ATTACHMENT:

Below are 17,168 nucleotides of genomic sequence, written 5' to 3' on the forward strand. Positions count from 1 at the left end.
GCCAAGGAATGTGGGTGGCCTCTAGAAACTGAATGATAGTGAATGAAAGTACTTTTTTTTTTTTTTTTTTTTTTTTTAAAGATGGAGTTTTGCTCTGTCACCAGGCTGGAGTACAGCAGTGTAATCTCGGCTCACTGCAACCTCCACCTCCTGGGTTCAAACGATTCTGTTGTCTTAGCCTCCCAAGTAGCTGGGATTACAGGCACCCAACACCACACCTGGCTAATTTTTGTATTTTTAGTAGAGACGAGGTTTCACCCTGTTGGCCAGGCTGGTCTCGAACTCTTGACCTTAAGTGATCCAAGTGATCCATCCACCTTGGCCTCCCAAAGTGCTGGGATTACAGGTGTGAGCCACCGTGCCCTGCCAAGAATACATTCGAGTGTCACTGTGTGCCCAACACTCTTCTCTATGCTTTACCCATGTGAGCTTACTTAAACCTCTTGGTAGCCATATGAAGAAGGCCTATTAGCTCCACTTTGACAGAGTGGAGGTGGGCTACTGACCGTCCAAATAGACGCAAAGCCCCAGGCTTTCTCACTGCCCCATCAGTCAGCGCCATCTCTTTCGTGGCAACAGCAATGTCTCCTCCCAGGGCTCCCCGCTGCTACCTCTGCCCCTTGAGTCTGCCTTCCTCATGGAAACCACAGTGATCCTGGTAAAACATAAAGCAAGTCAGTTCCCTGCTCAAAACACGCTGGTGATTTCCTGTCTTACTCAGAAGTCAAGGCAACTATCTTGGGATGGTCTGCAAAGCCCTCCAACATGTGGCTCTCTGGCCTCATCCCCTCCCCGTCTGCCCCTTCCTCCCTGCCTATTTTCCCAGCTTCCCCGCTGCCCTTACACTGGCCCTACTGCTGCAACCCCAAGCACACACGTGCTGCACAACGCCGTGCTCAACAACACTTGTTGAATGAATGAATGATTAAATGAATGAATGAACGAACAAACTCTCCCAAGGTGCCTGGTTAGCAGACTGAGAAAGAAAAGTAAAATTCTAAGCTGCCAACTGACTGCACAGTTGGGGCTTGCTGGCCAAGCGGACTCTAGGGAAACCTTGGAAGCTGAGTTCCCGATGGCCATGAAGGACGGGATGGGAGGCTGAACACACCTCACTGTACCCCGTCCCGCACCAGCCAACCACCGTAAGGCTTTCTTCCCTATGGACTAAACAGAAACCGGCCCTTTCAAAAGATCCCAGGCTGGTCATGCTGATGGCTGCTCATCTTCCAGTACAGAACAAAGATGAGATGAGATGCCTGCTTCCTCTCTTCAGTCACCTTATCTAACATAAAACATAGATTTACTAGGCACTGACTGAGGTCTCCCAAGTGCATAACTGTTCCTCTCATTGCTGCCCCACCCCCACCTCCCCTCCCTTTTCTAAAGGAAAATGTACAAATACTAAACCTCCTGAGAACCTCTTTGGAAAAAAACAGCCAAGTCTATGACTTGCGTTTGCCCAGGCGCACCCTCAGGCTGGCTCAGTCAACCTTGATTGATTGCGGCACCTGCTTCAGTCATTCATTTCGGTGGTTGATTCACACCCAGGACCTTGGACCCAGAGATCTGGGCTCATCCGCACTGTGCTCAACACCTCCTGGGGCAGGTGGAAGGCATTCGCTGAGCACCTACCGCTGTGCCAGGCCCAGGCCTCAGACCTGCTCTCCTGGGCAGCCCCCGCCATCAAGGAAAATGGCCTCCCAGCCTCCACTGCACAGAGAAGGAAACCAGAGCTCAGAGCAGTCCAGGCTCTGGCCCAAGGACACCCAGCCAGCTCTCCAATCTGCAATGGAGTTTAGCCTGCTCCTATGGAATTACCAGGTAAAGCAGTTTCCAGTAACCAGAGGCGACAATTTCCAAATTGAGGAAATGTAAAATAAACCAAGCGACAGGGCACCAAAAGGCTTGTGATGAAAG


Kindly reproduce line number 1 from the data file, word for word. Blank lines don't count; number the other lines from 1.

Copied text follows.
Below are 17,168 nucleotides of genomic sequence, written 5' to 3' on the forward strand. Positions count from 1 at the left end.